Every community has a duty to conserve water. City councils and mayors should always look at water resources before issuing building permits to make sure they’re not overextending in a way that would harm the community. It’s not just a suggestion anymore; it’s the law.

Cross-state collaboration

One-third of Utahns rely on the Colorado River for drinking water, and the river is a major contributor to the state’s $189 billion economy. When it comes to resources like the Colorado River, Utah must work with neighboring states to preserve and protect water.

This is especially urgent given that far more Colorado River water is being used, especially by the Lower Basin states, than is available due to the current drought of record and climate change impacts. Recent estimates based on last year’s use show the Lower Basin and Mexico are using about 10 million acre-feet, the Upper Basin states are using about 3.5 million acre-feet and the available flow is only around 6.3 million acre-feet.

Drought underscores the need for more conservation, additional infrastructure and water resource development. Utah will not exceed its allocation of Colorado River water.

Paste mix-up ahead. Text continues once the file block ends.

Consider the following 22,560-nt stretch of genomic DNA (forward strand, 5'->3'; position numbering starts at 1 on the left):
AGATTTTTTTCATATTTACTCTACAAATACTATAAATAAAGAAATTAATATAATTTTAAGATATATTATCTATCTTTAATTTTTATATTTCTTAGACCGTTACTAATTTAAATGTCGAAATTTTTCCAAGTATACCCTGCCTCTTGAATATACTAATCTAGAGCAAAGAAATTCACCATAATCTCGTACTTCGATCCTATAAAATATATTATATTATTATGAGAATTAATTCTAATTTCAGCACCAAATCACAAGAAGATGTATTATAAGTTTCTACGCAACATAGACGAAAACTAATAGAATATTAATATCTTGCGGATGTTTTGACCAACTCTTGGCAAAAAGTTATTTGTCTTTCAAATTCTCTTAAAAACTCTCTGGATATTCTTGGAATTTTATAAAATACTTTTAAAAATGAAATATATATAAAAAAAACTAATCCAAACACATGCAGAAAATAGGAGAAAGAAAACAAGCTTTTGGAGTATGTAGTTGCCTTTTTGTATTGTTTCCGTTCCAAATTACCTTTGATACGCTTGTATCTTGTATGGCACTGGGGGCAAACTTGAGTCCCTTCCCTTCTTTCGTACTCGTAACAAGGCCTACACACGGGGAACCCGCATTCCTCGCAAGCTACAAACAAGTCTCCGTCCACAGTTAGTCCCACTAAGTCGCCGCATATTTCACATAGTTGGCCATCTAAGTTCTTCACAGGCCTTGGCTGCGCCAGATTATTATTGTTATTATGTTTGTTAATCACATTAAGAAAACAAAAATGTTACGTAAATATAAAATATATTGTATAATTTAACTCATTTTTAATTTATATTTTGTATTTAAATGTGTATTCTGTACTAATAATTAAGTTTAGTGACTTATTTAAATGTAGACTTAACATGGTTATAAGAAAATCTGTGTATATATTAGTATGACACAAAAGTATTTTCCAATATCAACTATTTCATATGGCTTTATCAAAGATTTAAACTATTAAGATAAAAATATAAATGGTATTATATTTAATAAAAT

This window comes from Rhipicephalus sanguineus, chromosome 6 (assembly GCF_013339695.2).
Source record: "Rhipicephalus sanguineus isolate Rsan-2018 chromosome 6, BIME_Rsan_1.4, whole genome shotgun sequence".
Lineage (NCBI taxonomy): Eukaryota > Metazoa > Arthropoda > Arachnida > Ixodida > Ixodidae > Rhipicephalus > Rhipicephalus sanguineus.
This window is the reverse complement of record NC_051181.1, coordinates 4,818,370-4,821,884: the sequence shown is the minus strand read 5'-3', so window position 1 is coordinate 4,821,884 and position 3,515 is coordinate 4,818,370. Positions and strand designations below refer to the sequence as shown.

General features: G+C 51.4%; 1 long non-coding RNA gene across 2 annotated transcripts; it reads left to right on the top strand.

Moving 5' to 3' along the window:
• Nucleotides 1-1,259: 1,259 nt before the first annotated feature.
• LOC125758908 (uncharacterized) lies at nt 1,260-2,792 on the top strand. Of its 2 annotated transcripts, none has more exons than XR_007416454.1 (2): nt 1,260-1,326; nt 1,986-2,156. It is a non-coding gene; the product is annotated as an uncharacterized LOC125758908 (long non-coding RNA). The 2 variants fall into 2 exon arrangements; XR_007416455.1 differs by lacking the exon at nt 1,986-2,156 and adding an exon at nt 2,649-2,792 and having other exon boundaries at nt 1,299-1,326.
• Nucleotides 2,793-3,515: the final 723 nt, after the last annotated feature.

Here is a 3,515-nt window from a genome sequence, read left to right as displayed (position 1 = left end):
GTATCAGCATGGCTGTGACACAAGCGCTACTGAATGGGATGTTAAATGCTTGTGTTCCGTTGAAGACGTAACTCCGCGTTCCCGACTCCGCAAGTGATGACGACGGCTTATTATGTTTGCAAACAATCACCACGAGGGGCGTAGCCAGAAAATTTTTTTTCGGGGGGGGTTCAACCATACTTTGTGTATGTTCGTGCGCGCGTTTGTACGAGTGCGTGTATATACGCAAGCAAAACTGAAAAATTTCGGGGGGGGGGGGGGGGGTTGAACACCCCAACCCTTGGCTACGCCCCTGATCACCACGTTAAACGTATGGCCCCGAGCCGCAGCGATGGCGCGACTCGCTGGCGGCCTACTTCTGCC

Utah’s executive and legislative leadership agree that Utah’s Colorado River water is essential to our future and we’re committed as a state – with support of both government branches – to protect state rights as we work to solve the challenges of the river with our fellow Colorado River water users.

Working with tribes

Utah respects tribal water rights. The state has engaged with several Indian tribes throughout the state to quantify their water rights. These tribes have shown a willingness to work together with the state and federal government in determining an equitable solution, and have also often been champions of responsible water use and conservation.

This past year, we joined U.S. Secretary of the Interior Deb Haaland and Navajo Nation President Jonathan Nez in signing a federal reserved water rights settlement agreement. This agreement – 18 years in the making – recognizes and protects the reserved water rights of the Navajo Nation and will help bring clean drinking water to the Navajo people in Utah.


Yes, we asked Utahns to pray for rain last summer, but we’re certainly not relying on deity alone to solve our problems. 

We don’t know how long this drought will last, but we do know that what we do as individuals, families, businesses, institutions, and industries will help ensure clean and reliable water for generations to come.

We will keep working with all Utahns – households, farmers, businesses, governments and other groups – to carefully consider their needs and reduce their water use. Stay up-to-date with Utah’s Coordinated Action Plan for Water.

We’ve done it before: In 2021, Utahns saved billions of gallons in water by being conscious of their water usage. And we’ll do it again.